“Our mission is to resolve the now $2 trillion student debt crisis while also leveling the playing field for those that are impacted the worst, which are Black women,” said Briana Franklin, CEO of the Prosp(a)ity Project.
The Prosp(a)rity Project, created by Franklin during the COVID-19 pandemic, is a nonprofit dedicated to aiding Black women with student debt.
“This came about because of my lived experience. I graduated with about $100,000 in student debt principal, and then by the time I hit repayment, two years later, that number was $116,000,” Franklin said. “Because I didn’t have any financial guidance growing up, and I was oblivious to predatory lending and debt traps, it set me up for a lot of financial distress. As a result, I made a lot of bad decisions with money. This nonprofit is my way of responding to that and making sure that we do more to help empower young people and build them up.”
Franklin believes that she was one of the few people who were able to benefit from the circumstances that COVID created. Before the pandemic, Franklin was working in the fitness industry looking to be a personal trainer. When the lockdown came, the personal training industry was wiped out.
“About three months into the pandemic, when Black Lives Matter started to really come back with full force and we saw people rioting and protesting in response to George Floyd and Breonna Taylor’s murders, was when I knew I needed to do something,” she shared.
Utilizing her experience of having started a business, she started her nonprofit. She surveyed her community with over 1,000 data points across race and gender background to understand how people were doing physically, mentally, and financially.
The results revealed that Black women were doing the worst and that they had the least savings with the most debt. Because of this, the Prosp(a)rity Project was born. Franklin brought in three other people, Cori Lopez, Matthew Morales, and Ashley Wells to create a founding team for the nonprofit.
“The most deeply rewarding thing is knowing that our work and my perseverance has been able to positively impact people’s lives. We really consider ourselves a rescue mission,” Franklin told El Tecolote. “We’re not just helping people with student debt by giving them some sort of handout.”
Last year’s first graduating class supported by the Prosp(a)rity Project shared with Franklin that they felt thankful to the organization for investing in them and had found a sense of empowerment. The students also expressed not feeling trapped by money and escaped a ‘scarcity mindset.’
This feedback emphasized the importance of the nonprofit and its success. When starting the Prosp(a)rity Project, Franklin faced many hurdles in finding donors.
“[Finding donors] was the most challenging thing because all I knew was how to reach people, but I didn’t know how to exactly find people who were specifically in the philanthropic space,” Franklin said. “My approach initially was reaching out to everyone far and wide, trying to turn them into donors as opposed to seeking out people with an established history of donations. Being able to navigate that learning curve took me a while.”
Although the Prosp(a)rity Project was originally completely online due to the pandemic, this year the nonprofit is looking to move to a more in-person model. Franklin, who recently moved to Washington, D.C. is now looking forward to the first-ever in-person cohort. The cohort will be hosted in the Washington, D.C., Maryland and Virginia area. To participate in the cohort, one must fill out an application on the nonprofit website.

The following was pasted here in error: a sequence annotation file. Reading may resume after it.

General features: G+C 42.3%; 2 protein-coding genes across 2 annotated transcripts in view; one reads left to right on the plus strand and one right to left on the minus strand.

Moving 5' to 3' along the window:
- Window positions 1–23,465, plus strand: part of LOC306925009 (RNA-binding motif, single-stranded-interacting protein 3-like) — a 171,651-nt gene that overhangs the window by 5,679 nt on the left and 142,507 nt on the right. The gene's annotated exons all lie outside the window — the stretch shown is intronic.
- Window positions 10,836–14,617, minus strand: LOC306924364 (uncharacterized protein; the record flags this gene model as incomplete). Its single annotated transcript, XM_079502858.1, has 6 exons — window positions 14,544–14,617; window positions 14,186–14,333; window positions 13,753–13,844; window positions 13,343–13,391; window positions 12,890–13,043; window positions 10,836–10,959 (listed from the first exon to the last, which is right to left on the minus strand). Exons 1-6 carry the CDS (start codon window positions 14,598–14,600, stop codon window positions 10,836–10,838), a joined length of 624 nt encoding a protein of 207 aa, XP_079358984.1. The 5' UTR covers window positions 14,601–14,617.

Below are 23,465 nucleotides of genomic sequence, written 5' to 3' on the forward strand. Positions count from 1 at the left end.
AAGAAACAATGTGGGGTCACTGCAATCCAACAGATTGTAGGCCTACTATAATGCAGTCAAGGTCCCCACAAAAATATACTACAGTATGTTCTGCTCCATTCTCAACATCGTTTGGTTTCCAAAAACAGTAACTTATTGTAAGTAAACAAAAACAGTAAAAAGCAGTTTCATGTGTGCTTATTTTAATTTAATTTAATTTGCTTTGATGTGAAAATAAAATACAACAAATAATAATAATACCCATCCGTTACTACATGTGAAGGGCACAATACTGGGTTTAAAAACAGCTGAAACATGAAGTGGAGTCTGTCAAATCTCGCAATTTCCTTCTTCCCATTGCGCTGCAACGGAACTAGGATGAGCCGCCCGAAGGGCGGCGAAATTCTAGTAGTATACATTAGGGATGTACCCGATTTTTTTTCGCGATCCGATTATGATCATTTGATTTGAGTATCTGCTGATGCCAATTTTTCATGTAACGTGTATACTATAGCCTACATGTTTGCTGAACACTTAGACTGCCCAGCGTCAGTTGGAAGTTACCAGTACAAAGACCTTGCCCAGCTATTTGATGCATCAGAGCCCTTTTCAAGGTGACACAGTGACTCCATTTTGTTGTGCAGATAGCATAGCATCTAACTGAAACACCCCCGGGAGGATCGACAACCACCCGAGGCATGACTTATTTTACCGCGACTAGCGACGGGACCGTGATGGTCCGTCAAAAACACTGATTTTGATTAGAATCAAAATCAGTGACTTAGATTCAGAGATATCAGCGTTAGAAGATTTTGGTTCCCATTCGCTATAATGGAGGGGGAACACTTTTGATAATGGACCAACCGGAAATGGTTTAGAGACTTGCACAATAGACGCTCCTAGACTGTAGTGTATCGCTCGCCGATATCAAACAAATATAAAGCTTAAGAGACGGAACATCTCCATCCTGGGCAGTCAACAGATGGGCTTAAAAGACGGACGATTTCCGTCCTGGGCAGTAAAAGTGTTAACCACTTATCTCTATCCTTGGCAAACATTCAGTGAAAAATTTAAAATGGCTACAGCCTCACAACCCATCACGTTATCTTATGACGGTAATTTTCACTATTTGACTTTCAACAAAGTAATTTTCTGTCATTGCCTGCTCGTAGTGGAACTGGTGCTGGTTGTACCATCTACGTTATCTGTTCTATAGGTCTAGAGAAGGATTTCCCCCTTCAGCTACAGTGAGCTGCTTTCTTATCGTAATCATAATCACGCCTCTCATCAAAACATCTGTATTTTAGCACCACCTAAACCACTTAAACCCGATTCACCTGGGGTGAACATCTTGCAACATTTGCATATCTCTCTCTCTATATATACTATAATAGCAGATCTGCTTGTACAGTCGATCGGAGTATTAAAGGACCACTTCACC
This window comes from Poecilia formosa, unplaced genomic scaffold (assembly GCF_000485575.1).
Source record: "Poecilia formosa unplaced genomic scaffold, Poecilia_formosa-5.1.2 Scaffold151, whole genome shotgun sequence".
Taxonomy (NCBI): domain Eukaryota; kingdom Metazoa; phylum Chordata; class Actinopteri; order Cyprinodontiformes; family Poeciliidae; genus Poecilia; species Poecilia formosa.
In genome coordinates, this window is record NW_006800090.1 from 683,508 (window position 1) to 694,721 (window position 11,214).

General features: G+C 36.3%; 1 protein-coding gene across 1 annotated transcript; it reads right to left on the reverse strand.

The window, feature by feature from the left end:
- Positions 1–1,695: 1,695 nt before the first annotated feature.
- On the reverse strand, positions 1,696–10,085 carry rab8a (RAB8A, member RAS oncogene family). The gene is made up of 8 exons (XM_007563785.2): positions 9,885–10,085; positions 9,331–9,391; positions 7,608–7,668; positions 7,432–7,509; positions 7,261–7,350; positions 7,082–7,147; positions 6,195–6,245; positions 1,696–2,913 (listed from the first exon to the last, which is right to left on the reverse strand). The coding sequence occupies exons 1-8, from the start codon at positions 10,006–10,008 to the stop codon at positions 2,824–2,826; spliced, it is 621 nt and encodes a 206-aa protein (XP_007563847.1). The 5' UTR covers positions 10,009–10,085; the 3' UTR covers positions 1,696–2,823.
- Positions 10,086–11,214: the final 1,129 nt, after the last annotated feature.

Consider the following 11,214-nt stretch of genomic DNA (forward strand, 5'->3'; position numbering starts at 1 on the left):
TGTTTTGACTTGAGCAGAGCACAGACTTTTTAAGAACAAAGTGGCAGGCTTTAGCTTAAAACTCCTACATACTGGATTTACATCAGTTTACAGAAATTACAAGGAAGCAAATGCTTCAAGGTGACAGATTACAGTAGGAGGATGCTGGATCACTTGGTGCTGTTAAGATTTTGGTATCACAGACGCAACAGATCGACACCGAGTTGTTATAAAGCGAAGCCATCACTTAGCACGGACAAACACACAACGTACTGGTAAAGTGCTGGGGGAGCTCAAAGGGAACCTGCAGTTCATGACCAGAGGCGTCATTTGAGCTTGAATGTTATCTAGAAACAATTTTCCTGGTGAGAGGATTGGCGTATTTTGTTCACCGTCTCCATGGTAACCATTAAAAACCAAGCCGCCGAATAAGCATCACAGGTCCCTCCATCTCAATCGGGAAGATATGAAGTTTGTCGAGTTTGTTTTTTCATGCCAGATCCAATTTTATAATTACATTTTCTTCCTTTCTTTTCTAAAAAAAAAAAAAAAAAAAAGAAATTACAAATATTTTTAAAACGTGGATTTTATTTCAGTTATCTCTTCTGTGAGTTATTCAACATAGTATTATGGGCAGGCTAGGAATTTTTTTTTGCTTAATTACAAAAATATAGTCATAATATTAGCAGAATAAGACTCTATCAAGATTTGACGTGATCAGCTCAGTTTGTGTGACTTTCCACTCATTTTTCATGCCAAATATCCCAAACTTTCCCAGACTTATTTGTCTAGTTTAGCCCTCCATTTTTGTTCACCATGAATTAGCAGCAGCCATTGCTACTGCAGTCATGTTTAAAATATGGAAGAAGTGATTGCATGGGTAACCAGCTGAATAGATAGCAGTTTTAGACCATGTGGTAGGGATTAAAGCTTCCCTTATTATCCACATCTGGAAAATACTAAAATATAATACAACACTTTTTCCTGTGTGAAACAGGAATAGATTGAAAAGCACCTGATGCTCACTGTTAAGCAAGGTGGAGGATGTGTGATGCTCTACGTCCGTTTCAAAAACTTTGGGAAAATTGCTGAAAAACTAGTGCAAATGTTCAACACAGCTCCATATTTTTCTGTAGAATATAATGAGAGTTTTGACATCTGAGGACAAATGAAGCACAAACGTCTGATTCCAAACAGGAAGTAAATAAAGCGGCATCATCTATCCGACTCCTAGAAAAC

“We … look for the softer qualities, like what is it they want to get out of this experience? What is holding them back?” expressed Franklin. “We really are trying to figure out who are the next change agents that we can develop and … invest in and remove that burden out of their way so that they can make that impact.”
Franklin shared with El Tecolote advice that she would give to Black women who are currently struggling with financial disparity. “Trust your instincts, because a lot of people will try to tell you things like student debt is good debt and you should just be grateful that you have a degree, [but] debt is now a source of psychological trauma, it creates anxiety, it creates food insecurity, it even leads to homelessness, to suicide … so if you are feeling like it is crushing, you are completely justified to feel pained by that and to regret it even like that.”
Franklin encourages Black women to apply to the program. Currently, the Prosp(a)rity Project is looking to expand chapters to all major cities within the next five to seven years. As the Prosp(a)rity Project continues to grow, so do Franklin’s aspirations.
“You can now say that this is an award-winning approach, and even before that, we were already looking at how to attack the crisis. So instead of just doing the retroactive piece of helping fish people out of student debt, we’re also now preventing it in the first place,” she said.
The Prosp(a)rity Project is looking at ways to work with high school students to help them make better-informed, post-career decisions to decide whether or not four-year degrees make sense for them. All of the work that Franklin and her colleagues have put into the nonprofit has paid off.
Recently, on March 6, 2023, Franklin was awarded the 2023 Rising Visionary Award and a grant of $15,000 to further the organization’s work. The Prosp(a)rity Project was also a finalist in the SXSW Innovation Awards in Austin, Texas and has been contacted by the well-known TV show Shark Tank. Franklin is hoping that through these recent achievements, the nonprofit can continue to grow and eventually cross over into the for-profit space.
Please visit The Prosp(a)rity Project website at www.theprosparityproject.org, for more information.